The latest UK property news is inevitably overshadowed – and then some – by the tumultuous political changes, twists, and turns at the very top of the pyramid.
Certain issues continue to circulate, such as energy-saving measures and discussions about rent and evictions in the private rented sector. But the main headlines are reserved for the weighty policy decisions that aired – however briefly – in the ill-fated mini-Budget of the 23rd of September and its influence on mortgage interest rates.
Energy Saving - landlords urged to do more
Against the background of swingeing energy bills this winter, a story in Landlord Today on the 19th of October shone the light on a new campaign called the Energy Guide.
The campaign is encouraging private sector landlords to do more to make energy-saving efficiencies in their let properties.
The need for action on the part of private landlords is highlighted by the Energy Guide which claims that 6.3% of homes in this sector are rated F or G – despite legislation that currently requires any let property to be rated at least E or above. In the social housing sector, by comparison, only 0.7% of homes continue to have ratings of F or G.
Legal opinion to be sought on Scotland's rent freeze and eviction ban
Landlords and their agents are looking to overturn decisions by the Scottish government that brought into effect emergency provisions to freeze rents and ban the eviction of tenants until at least the 31st of March 2023.
Groups representing the landlords and their agents have sought clarification of the legal validity of the emergency measures, according to a press release by the National Residential Landlords Association (NRLA) on the 12th of October.
The Tenants Protection Bill was introduced in Scotland in response to the worsening cost of living crisis and imposed a freeze on any further rent increases with effect from the 6th of September until at least the end of next March – though two further extensions of six months each are also envisaged, if necessary, in the legislation.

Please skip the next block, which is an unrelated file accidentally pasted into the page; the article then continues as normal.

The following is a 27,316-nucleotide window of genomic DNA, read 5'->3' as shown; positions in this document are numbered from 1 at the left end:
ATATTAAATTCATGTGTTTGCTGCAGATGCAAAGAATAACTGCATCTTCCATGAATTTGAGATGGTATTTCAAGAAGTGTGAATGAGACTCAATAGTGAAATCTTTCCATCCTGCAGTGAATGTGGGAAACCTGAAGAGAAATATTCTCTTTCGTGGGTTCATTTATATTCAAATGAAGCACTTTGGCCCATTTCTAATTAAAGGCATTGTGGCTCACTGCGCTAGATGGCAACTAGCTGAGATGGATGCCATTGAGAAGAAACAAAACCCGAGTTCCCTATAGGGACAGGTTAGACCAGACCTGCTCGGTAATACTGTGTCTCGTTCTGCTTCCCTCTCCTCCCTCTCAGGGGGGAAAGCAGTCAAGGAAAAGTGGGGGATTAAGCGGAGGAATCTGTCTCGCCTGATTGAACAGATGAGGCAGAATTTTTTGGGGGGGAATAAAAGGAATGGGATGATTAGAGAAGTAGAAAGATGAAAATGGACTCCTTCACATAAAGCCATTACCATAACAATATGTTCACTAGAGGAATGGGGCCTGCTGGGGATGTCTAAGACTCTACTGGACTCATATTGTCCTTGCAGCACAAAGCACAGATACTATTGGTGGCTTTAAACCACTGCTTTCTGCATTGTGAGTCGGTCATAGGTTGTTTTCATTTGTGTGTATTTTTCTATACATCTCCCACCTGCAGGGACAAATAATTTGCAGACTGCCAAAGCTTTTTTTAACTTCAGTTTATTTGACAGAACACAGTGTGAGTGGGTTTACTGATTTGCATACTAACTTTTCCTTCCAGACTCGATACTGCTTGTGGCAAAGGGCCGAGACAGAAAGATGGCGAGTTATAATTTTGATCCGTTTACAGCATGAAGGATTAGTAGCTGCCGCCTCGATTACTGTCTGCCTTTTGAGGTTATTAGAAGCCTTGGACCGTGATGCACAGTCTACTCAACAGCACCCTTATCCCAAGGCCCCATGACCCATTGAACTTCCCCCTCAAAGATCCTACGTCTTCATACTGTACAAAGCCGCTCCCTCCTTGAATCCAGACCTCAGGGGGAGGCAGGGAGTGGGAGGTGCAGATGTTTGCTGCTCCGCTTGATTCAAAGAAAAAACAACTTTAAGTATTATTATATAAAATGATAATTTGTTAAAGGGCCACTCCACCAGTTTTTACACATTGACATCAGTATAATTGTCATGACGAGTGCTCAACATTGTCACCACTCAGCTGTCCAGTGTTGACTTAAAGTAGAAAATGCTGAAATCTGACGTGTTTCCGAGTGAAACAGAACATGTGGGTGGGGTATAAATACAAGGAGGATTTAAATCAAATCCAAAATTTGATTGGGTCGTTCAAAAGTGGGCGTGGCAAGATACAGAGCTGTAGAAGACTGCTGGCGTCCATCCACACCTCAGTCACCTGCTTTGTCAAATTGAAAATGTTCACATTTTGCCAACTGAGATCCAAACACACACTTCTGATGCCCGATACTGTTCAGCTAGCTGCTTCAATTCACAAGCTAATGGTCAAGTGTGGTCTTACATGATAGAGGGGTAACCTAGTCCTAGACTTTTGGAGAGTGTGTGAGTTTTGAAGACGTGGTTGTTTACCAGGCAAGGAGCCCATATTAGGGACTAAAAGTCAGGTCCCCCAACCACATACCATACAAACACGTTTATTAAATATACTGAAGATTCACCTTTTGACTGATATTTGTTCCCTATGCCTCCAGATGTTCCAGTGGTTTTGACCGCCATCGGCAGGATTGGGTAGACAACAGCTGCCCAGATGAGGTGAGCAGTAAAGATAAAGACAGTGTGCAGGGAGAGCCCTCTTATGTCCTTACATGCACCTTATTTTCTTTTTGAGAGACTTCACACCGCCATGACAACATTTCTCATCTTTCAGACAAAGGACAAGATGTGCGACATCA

At the same time, a six-month stay has been imposed on all evictions – which will be allowed only under certain prescribed circumstances – to give tenants longer to consider their options in finding elsewhere to live.
What the mini-Budget reversal means for the housing market
When the then Chancellor of the Exchequer, Kwasi Kwarteng, set out his mini-Budget on the 23rd of September, the financial markets reacted immediately and vigorously – reflected in the plummeting value of the pound and intervention by the Bank of England to increase the minimum lending rate (and, therefore, the interest rates on mortgages).
Almost all of those decisions were reversed by the current Chancellor Jeremy Hunt and the effects of those U-turns are analysed by the online listings website Zoopla on the 18th of October.
The main takeaway is that the housing market is likely to stabilise once again after the reversals made by Chancellor Hunt but that mortgage interest rates are likely to continue to rise – and this, in turn, can be expected to slow down further growth in house prices.
The principal tax change to remain is the raising of the threshold for Stamp Duty. This kicks in only on house purchases of more than £250,000. On a value between £250,000 and £925,000 there is 5% to pay; from £925,000 to £1.5 million, 10%; and on the value above £1.5 million, 12%.
Two-year mortgage rates hit fresh 14-year high
Echoing the point about increasing mortgage interest rates, the BBC on the 18th of October reported that these are now higher than at any time since 2008.
Although the main impact of increases in the Bank of England lending rate has yet to feed through to the whole of the mortgage market, the BBC revealed that the average rate of interest for a two-year fixed-rate mortgage has risen to 6.53% and that for a five-year fixed rate mortgage now stands at 6.36%.
Right to Rent changes explained at webinar
In a news release on the 18th of October, Property Wire revealed details of a webinar organised by Propertymark and a speaker from the Home Office on recent changes to the Right to Rent legislation and guidelines for landlords and lettings agents.
The operation of Right to Rent checks has changed and the new guidelines reflect:
- the system’s emergence from the restrictions of the pandemic;
- the completion of Britain’s exit from the EU; and
- the steady progress of digitisation of procedures at the Home Office
At the webinar, the Home Office spokesman outlined how these changes have ushered in new roles for identity service providers (IDSPs) and the digital systems developed for EU citizens and overseas nationals.